Friday, August 23, 2019
‘I’ll Push You’-A Journey of Faith and Friendship
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Justin Skeesuck read the trail ahead, telling Patrick Gray when to go left or right to keep the wheelchair from veering off because of terrain.
 
Sunday, April 21, 2019
 

BY KAREN BOSSICK

It started with three words: “I’ll push you.”

That’s how Patrick Gray, a registered nurse, found himself struggling to push his lifelong friend in a custom-made wheelchair up the steep, rocky incline that constituted the first day of travel on the 500-mile Camino de Santiago.

Over the next 35 days, he would summon inner strength he never knew he had as he pushed and pulled his friend through creeks, up rocky paths and through mud that resembled gloppy glue.

 
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Patrick Gray and Justin Skeesuck arrived at Santiago de Compostela one day ahead of time where they were greeted by their wives and many of the friends who had helped them along The Way.
 

But he also learned to accept help from without. And, by the end of the trip, both men had been transformed.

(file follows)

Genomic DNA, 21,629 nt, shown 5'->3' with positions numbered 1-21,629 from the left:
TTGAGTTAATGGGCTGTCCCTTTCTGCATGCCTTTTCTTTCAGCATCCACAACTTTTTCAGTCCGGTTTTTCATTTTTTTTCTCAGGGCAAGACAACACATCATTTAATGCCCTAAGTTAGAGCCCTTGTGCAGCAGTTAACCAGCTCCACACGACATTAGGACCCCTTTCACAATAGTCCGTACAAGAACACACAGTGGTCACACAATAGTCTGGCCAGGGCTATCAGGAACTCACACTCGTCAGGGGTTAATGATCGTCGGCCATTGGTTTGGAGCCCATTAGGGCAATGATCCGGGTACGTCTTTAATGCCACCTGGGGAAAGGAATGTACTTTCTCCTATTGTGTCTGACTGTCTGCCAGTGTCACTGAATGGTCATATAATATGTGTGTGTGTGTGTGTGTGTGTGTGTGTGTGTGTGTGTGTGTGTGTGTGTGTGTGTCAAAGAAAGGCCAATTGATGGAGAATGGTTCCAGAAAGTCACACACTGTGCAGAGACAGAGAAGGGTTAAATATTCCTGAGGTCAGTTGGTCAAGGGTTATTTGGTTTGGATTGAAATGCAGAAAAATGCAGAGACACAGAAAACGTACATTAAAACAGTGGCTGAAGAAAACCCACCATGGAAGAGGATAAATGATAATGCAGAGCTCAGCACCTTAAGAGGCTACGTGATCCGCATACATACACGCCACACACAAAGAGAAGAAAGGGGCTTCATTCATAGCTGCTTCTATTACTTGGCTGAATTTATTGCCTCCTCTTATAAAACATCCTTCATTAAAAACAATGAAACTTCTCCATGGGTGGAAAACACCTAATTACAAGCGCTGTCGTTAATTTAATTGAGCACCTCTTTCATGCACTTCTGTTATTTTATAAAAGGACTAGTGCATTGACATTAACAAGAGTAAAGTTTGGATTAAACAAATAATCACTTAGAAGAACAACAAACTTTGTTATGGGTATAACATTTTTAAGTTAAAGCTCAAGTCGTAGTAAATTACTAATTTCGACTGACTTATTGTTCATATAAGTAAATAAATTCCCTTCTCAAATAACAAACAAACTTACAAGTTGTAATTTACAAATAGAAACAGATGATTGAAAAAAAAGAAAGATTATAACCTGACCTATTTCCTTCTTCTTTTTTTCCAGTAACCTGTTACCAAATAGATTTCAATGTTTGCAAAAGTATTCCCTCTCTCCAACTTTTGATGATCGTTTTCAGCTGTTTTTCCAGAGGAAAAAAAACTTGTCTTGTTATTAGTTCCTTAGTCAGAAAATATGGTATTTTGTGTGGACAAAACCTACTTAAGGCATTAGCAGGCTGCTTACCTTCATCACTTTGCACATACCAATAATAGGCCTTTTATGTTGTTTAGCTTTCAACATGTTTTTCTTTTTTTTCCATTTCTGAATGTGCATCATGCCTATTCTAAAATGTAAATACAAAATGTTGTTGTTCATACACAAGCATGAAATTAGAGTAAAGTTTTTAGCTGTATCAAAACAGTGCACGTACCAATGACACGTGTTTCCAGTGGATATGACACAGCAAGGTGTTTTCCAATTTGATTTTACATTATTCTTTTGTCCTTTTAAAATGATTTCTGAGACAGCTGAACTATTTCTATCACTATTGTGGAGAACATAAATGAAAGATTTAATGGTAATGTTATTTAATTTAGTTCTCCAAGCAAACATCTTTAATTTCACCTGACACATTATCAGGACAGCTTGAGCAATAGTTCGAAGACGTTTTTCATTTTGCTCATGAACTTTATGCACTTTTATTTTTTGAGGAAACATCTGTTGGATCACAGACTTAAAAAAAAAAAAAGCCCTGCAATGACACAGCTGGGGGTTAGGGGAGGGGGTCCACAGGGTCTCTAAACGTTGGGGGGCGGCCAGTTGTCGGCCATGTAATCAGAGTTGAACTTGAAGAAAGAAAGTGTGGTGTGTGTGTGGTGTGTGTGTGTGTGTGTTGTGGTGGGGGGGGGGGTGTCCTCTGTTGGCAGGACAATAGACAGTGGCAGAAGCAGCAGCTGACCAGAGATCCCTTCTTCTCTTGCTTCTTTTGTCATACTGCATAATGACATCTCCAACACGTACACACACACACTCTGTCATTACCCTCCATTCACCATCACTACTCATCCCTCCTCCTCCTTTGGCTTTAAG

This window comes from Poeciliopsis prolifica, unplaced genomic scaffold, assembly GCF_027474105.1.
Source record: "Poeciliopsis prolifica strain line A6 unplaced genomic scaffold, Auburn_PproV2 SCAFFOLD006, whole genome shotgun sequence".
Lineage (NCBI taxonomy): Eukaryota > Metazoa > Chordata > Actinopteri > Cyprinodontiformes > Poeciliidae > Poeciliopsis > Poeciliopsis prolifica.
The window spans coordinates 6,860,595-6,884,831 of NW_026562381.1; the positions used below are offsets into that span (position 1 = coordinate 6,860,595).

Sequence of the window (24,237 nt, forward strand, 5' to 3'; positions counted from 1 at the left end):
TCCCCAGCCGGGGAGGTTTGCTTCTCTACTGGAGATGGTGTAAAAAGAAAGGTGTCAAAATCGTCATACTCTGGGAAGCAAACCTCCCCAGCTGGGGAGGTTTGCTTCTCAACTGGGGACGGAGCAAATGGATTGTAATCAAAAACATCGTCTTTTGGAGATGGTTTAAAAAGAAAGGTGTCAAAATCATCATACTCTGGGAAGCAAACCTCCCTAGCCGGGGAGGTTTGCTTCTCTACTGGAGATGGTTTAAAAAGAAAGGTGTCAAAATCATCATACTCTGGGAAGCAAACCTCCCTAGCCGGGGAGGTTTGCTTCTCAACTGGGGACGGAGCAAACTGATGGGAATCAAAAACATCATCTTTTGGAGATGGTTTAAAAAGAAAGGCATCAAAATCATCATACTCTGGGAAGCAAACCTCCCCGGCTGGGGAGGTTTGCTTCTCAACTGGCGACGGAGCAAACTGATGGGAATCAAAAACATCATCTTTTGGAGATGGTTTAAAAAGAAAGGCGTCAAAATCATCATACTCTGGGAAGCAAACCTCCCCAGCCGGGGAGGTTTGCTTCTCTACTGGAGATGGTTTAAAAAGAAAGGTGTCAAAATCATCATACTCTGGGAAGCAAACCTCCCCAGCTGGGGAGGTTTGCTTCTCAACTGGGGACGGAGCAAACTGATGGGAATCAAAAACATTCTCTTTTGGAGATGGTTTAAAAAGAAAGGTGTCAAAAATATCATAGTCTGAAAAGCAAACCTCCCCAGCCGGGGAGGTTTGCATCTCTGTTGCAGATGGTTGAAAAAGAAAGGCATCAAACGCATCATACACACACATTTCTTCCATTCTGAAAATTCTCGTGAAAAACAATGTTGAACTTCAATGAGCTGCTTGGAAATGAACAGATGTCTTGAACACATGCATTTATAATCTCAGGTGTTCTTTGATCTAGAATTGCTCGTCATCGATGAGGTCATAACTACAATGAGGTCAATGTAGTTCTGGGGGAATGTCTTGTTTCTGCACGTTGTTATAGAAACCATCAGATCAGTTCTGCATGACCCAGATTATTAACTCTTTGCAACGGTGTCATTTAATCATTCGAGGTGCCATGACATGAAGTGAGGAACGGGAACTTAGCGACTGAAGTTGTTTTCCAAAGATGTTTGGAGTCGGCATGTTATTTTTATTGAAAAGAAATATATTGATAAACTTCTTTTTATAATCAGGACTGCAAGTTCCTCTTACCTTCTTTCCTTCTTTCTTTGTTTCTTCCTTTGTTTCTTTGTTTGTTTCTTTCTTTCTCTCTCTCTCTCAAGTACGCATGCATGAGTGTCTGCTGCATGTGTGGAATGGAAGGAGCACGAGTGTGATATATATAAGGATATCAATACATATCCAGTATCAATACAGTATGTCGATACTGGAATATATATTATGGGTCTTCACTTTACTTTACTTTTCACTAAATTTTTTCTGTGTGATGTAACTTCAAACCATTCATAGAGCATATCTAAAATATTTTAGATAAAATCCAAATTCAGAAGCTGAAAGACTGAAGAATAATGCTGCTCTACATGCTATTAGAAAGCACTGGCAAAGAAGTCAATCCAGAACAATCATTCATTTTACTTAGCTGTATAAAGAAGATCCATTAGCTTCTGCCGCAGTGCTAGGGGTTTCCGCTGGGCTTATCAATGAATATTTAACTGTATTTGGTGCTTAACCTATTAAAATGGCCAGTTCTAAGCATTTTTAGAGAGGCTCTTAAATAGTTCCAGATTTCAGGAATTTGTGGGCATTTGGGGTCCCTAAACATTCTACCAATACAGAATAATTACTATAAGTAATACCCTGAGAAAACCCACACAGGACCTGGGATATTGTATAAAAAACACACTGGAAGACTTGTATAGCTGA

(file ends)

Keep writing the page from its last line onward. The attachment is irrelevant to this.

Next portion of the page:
Patrick Gray and Justin Skeesuck shared their story Friday for 650 teachers, counselors and others attending the annual Idaho Prevention and Support Conference at Sun Valley Resort.

It’s a story they’ve shared with “The Today Show,” “The Huffington Post,” ”Fox News” and others. It’s a story they’ve shared in classrooms, at TEDTalks and at motivational conferences around the United States. And it’s a story they’ve told via a film and book titled “I’ll Push You.”

But it’s a story that still brings both to laughter, tears and profound emotion, as they demonstrated Friday.

 
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Justin Skeesuck’s college friends pared 600-plus hours of film footage into “I’ll Push You,” which won the Audience Award at the Newport Beach Film Festival.
 

“I pushed Justin physically, but he pushed me emotionally and spiritually into a new level of freedom,” said Gray.

Actually, these two exceptional friends have been pushing each other for more than 40 years.